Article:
Introduction to Mass Media (Revision 4)
CMNS 201 examines the effects of media on society from critical and historical perspectives. The main emphasis of the course, however, is on the relationship between mass media and culture-how the media affect individuals, communities, and nations. We examine each of the mass media, as well as new related technologies, in light of how they influence cultural mores. Key themes include the historical development of the mass media, future technologies and potential societal repercussions, and the role of the media in influencing Canadian culture.
- Unit 1: The Media of Mass Communication
- Unit 2: Public Relations
- Unit 3: Advertising
- Unit 4: Newspapers and Magazines
- Unit 5: Sound Recording
- Unit 6: Radio
- Unit 7: Television and the Moving Image
- Unit 8: The Web and Globalization
- Unit 9: Society and Media Effects
To receive credit for CMNS 201, you must complete all assignments, and the final examination, achieving a minimum grade of 60 per cent on the final examination and a minimum composite course grade of “D” (50 percent). The chart below summarizes the course assignments and the credit weight associated with each one.
|Unit Questions (Units 1 & 2, due Week 3)||8%|
|Assignment 1 (due Week 6)||8%|
|Unit Questions (Units 3 & 4, due Week 8)||8%|
|Unit Questions (Units 5 & 6, due Week 11)||8%|
|Assignment 2 (due Week 12)||8%|
|Unit Questions (Unit 7, due Week 14)||4%|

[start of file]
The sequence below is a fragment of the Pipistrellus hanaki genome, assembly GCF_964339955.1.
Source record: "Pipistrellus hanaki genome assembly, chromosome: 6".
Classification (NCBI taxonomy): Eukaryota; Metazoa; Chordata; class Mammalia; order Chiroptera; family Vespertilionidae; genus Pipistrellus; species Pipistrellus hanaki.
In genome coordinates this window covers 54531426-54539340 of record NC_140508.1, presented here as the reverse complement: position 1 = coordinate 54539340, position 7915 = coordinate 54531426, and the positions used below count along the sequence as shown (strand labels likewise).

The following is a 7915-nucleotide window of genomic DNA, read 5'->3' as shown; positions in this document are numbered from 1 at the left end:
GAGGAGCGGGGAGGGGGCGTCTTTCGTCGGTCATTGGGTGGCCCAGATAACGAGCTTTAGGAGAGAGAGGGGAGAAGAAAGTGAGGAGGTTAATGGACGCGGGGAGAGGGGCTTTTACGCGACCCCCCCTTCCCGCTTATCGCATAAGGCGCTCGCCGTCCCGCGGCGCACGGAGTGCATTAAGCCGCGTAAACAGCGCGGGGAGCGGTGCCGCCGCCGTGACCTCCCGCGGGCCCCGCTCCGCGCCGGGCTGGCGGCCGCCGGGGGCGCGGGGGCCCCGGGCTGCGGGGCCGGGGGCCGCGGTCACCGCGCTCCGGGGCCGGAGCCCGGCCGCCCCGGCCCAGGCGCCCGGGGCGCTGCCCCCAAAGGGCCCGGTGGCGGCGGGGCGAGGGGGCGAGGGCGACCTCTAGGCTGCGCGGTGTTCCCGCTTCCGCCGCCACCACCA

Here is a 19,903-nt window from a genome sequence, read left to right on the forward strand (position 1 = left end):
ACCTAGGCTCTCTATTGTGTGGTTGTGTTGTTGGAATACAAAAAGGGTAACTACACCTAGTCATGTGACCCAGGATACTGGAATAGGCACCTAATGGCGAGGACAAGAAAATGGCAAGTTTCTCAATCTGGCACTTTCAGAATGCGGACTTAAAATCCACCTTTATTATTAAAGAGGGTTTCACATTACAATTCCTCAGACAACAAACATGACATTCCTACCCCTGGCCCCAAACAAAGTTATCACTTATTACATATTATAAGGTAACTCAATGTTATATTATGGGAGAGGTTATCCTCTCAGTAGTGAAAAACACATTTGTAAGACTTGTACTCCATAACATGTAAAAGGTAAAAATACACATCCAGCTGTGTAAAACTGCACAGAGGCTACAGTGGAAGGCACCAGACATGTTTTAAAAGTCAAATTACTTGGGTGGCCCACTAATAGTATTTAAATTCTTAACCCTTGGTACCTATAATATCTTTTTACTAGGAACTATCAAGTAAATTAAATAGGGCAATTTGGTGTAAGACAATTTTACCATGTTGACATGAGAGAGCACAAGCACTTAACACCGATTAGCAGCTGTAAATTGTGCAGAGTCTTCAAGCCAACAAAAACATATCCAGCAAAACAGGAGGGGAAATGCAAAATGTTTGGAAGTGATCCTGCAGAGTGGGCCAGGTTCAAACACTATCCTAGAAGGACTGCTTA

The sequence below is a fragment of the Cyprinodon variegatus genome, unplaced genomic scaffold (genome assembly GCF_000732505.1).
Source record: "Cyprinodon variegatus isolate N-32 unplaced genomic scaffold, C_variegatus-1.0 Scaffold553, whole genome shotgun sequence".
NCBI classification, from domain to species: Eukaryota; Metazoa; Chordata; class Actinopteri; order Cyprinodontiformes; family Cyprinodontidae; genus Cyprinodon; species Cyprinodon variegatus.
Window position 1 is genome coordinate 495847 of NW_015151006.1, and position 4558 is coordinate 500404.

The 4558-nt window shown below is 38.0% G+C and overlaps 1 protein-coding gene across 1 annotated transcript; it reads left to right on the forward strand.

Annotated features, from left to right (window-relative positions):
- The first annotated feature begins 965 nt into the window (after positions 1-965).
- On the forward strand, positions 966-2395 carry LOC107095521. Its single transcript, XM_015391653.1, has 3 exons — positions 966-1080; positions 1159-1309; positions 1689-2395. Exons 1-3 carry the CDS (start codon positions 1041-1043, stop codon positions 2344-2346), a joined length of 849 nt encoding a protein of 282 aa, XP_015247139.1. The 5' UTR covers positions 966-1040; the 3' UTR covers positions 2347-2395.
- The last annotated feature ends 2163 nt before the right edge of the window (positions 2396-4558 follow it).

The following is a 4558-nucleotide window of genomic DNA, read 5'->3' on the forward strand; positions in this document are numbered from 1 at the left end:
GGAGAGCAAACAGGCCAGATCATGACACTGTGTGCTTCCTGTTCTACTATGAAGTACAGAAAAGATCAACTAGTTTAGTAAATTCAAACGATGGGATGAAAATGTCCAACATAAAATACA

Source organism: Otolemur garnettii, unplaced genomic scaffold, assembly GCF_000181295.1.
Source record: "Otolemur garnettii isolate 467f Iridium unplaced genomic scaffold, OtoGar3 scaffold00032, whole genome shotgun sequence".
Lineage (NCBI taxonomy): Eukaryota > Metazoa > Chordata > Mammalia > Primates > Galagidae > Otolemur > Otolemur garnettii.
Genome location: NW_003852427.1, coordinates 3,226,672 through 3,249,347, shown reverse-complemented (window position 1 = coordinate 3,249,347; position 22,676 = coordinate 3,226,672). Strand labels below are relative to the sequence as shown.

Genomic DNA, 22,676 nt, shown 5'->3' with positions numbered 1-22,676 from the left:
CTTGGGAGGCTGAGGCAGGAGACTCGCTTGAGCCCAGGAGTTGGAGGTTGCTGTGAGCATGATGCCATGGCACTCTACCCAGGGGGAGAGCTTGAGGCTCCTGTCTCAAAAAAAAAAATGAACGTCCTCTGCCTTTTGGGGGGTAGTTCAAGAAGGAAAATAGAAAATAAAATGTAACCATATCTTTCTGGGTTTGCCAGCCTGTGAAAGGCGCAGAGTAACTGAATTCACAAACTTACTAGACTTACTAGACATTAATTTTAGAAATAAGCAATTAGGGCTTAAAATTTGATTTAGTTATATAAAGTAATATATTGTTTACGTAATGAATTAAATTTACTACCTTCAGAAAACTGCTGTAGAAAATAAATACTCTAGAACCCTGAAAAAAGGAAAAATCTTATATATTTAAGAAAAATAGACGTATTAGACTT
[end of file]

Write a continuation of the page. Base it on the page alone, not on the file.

|Unit Questions (Units 8 & 9, due Week 17)||8%|
|Assignment 3 (due Week 18)||8%|
The final examination for this course must be taken online with an AU approved exam invigilator at an approved invigilation centre. It is your responsibility to ensure your chosen invigilation centre can accommodate online exams. For a list of invigilators that can accommodate online exams, visit the Exam Invigilation Network.
To learn more about assignments and examinations, please refer to Athabasca University's online Calendar.
Vivian, J. & Maurin, P. J. (2007). The media of mass communication (5th Canadian ed.). Toronto: Pearson.
The course materials also include a study guide, student manual, and a reading file.
The Challenge for Credit process allows students to demonstrate that they have acquired a command of the general subject matter, knowledge, intellectual and/or other skills that would normally be found in a university level course.
Full information for the Challenge for Credit can be found in the Undergraduate Calendar.
|Take home exam||Exam||Total|
Undergraduate Challenge for Credit Course Registration Form
Athabasca University reserves the right to amend course outlines occasionally and without notice. Courses offered by other delivery methods may vary from their individualized-study counterparts.
Opened in Revision 4, April 23, 2009.
View previous syllabus
Updated May 10 2016 by Student & Academic Services